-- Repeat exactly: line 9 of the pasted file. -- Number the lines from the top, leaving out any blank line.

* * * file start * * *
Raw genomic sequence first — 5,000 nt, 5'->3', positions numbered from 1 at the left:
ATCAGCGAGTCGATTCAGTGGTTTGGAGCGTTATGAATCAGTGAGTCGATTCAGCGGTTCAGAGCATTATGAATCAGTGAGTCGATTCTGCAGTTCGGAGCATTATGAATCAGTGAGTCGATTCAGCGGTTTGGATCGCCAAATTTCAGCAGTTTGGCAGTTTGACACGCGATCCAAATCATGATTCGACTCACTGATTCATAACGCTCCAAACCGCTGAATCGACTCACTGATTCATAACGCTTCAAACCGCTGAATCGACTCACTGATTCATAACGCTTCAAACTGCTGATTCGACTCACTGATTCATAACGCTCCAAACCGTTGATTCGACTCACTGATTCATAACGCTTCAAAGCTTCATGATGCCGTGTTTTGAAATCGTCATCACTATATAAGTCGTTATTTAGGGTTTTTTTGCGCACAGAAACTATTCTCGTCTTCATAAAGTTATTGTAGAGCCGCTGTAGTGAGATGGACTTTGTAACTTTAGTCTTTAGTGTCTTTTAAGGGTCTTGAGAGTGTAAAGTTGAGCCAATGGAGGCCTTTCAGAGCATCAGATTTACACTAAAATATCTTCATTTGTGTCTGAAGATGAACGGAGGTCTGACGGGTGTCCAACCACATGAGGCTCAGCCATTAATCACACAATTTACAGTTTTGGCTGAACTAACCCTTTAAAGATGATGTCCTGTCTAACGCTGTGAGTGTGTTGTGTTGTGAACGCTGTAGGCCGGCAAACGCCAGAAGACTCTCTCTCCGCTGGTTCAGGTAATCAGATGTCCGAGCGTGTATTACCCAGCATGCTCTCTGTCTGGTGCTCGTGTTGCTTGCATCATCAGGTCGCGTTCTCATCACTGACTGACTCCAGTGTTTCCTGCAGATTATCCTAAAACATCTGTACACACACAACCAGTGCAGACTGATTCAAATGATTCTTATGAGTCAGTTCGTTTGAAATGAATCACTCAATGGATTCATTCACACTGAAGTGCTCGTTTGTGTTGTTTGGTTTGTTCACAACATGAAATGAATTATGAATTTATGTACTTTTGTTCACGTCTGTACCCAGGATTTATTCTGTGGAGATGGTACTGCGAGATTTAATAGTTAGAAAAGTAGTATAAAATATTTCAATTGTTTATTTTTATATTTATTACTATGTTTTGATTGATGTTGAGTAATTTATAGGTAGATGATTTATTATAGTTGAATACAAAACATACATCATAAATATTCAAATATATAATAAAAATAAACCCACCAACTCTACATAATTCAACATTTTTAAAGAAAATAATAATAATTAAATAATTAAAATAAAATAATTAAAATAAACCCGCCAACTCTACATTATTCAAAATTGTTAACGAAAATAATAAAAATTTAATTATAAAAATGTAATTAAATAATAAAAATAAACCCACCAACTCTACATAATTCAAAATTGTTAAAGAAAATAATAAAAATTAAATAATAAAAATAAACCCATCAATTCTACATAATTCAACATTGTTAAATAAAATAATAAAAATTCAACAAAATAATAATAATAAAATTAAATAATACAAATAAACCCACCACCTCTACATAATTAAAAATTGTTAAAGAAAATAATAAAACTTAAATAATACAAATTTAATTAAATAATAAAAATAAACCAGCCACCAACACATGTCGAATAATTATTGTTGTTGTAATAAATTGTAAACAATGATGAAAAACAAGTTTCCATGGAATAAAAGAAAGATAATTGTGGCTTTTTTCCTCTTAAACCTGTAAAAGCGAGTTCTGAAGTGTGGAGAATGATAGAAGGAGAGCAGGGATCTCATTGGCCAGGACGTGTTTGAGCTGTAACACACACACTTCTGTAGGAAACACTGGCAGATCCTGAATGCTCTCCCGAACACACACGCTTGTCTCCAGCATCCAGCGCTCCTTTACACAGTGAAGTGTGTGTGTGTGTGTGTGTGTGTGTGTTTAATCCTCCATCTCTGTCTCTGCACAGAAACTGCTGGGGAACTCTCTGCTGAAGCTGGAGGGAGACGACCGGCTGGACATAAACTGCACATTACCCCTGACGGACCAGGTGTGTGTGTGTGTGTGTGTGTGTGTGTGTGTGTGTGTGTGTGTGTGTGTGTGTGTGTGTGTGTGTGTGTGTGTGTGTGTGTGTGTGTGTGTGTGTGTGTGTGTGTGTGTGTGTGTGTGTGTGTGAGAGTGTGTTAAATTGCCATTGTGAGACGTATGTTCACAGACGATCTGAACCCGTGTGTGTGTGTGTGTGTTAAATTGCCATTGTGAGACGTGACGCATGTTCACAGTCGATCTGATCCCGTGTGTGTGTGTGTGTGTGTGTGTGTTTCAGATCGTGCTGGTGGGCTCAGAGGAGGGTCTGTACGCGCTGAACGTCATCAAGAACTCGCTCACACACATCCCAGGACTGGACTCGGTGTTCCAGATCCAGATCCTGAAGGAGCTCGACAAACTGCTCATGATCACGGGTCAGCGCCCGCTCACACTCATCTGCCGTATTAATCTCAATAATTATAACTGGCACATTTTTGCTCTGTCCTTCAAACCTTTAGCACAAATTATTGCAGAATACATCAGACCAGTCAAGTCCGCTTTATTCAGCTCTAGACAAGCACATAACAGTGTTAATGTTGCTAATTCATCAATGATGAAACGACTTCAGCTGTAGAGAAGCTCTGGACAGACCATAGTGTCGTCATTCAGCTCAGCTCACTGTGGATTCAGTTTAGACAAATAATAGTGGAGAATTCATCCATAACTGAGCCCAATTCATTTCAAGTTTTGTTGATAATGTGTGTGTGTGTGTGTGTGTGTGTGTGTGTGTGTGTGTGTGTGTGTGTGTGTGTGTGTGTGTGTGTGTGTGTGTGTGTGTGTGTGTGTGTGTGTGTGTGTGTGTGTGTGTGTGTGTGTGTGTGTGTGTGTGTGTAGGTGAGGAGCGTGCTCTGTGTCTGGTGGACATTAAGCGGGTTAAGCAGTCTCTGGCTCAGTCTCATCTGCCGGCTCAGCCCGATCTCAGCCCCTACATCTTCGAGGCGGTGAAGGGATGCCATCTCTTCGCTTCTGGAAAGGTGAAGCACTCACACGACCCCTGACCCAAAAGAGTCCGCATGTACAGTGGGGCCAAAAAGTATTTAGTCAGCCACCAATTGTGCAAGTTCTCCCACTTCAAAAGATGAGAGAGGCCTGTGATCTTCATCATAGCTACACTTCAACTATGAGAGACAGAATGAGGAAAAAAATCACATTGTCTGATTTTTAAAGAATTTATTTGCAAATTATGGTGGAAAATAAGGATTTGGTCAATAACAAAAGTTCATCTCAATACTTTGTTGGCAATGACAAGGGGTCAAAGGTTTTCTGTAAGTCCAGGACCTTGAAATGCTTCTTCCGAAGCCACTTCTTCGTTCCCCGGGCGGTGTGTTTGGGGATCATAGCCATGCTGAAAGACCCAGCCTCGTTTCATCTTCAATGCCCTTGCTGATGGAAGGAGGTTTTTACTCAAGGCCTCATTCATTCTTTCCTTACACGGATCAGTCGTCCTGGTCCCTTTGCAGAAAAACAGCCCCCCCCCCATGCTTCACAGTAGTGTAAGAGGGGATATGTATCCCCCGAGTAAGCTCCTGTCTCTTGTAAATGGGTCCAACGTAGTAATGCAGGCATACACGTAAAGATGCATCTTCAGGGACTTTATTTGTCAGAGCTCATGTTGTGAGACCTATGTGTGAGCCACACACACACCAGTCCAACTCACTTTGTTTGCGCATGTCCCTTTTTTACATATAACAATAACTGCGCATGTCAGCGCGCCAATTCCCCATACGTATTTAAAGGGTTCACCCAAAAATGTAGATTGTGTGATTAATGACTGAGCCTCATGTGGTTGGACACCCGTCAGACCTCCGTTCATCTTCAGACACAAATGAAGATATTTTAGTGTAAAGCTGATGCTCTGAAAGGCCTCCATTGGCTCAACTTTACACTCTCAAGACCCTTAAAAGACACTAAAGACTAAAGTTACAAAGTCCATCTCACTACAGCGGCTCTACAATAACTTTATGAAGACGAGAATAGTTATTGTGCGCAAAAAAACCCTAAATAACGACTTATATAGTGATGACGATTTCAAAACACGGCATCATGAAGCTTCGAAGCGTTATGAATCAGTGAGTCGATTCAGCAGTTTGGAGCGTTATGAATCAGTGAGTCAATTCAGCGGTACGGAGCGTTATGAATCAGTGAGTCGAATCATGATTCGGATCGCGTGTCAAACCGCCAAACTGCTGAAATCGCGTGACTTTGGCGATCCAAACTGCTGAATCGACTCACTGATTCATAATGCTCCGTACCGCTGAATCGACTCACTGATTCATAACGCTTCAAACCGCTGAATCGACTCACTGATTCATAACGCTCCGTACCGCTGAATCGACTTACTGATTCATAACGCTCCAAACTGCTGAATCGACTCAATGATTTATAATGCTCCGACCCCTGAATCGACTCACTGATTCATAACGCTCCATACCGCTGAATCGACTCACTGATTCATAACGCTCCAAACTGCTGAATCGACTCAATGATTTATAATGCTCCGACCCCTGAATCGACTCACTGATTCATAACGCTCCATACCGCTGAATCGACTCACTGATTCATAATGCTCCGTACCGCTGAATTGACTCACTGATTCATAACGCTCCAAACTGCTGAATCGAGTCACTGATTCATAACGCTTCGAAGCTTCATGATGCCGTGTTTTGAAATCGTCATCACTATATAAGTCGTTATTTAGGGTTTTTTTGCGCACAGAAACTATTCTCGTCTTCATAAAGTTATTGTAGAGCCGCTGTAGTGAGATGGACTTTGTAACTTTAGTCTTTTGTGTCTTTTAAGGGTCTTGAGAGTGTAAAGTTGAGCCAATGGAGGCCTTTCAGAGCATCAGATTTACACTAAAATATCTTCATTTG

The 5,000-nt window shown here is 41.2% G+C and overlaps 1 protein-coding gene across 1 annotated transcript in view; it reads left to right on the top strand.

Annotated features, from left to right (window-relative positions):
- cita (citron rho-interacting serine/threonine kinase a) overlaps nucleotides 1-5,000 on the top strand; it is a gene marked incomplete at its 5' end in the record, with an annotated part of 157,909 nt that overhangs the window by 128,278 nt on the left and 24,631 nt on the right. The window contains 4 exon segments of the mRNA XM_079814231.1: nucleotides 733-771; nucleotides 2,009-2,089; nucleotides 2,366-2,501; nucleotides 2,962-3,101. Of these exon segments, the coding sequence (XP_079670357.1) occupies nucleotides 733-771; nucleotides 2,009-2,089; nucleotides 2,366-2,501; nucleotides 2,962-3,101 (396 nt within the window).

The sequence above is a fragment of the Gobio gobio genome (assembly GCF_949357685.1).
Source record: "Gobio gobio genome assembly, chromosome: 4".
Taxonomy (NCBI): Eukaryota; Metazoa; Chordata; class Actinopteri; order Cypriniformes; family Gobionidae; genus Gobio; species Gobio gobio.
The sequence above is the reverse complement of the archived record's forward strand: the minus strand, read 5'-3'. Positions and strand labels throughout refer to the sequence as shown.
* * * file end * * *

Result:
The sequence above is the reverse complement of the archived record's forward strand: the minus strand, read 5'-3'. Positions and strand labels throughout refer to the sequence as shown.